4. Employees who receive more than one “final warning” can legitimately claim that the whole warning system has been undermined. Be careful with more than one final warning, unless past practice or previous records encourage a “one last chance” option. 

5. Employees who have filed discrimination charges against a company must be given careful treatment when it comes to discipline. “Careful” does not mean “special,” however. Some employees will try to take advantage of the fact that they have filed discrimination charges against the company and will use it to coast. If you let them get away with it, you are setting a bad precedent for other employees. You can discipline for legitimate performance problems, but make sure the performance problems are not a result of sex discrimination.

6. Beware of relying on strictly past practices. The fact that she feels the language is creating a “hostile environment” for her gives her a strong case for sexual harassment if you don’t intervene to stop it.

7. Judges and arbitrators place the falsification of company records in the same category as the theft of company property. It is one of those offenses where progressive discipline may not be required, particularly if the information is the type that would have disqualified the person from the job in the first place. Even a good work record may be insufficient to mitigate a discharge decision.


Your Dollars at Risk (Avoid Liability) Thursday, Oct 4 2012 

by the writers of Business Management Daily

HR pros spend a lot of their time ensuring that their companies comply with the law so they don’t wind up in court and lose big bucks to a jury verdict. But more and more, they find themselves defending not their employers’ bottom lines, but their own bank accounts.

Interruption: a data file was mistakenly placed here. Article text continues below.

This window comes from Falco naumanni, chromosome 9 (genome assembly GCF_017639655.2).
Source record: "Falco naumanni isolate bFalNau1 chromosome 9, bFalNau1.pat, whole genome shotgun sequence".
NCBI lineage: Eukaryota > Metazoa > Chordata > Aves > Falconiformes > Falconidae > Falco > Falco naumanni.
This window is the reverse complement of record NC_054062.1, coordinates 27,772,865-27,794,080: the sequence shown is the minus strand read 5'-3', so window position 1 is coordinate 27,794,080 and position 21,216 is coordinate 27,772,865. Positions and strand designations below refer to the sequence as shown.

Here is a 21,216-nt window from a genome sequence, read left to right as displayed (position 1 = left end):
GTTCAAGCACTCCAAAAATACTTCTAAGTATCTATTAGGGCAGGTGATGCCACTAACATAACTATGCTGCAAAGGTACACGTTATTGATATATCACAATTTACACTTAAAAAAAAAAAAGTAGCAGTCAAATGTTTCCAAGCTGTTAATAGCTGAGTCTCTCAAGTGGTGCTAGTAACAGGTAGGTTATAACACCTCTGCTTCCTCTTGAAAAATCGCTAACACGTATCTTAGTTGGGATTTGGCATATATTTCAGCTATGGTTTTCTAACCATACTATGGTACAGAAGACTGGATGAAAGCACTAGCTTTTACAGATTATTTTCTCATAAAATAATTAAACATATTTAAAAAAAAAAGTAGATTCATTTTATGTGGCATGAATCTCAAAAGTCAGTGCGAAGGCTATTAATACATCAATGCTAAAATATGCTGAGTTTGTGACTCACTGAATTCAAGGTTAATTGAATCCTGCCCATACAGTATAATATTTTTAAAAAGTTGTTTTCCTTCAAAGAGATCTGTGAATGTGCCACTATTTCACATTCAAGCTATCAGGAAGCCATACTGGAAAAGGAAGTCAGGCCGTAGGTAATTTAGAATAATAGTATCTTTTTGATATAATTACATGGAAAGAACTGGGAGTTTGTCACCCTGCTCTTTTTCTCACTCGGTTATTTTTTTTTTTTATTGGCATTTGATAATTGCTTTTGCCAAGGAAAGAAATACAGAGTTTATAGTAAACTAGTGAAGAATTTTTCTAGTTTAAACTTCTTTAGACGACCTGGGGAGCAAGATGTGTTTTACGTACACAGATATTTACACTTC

The law increasingly holds managers personally liable for conduct “in the scope of employment” that violates Title VII, the Age Discrimination in Employment Act, the ADA, the FMLA, the Fair Labor Standards Act and more. And since HR professionals almost always act on behalf of their employers’ interests, they’re uniquely at risk of being personally sued.

How big is the risk? Try six figures—or more.

“It can cost as much as $150,000 just to get a case dismissed,” according to Colorado attorney and employment practices consultant Denise Kaye.

Anyone who commits an act that gives rise to an employment complaint or who is even tangentially involved can find himself or herself at risk of losing personal assets.

That’s the bad news. The worse news: The conduct doesn’t have to be intentional.

Kaye offers these tips on how to avoid personal liability:

  • Know the law. Federal and state anti-discrimination laws often specifically cite the circumstances in which individuals can be held personally liable for violations. Your legal counsel can alert you as to what to worry about.
  • Educate decision-makers. Part of your HR role is making sure top brass know the law, too.
  • Follow the law—not just your marching orders. Sure, you’re a loyal employee, but you must ensure compliance with the law, even if top managementwants you to cut corners. Remember, it’s potentially your money at risk.
  • Review and compare organizational policies and procedures. Make sure they align with what the law requires.
  • Implement organizational policies and procedures consistently. Nothing turns a disgruntled employee into a litigious one faster than the perception that he or she has been dealt with inequitably. Nothing makes a jury more likely to slap HR professionals with ruinous damage awards either.
  • Do not act in anger or retaliate. “When we see managers and HR people get in trouble with personal liability is when they let their frustration with an employee get the better of their business judgment,” says Kaye.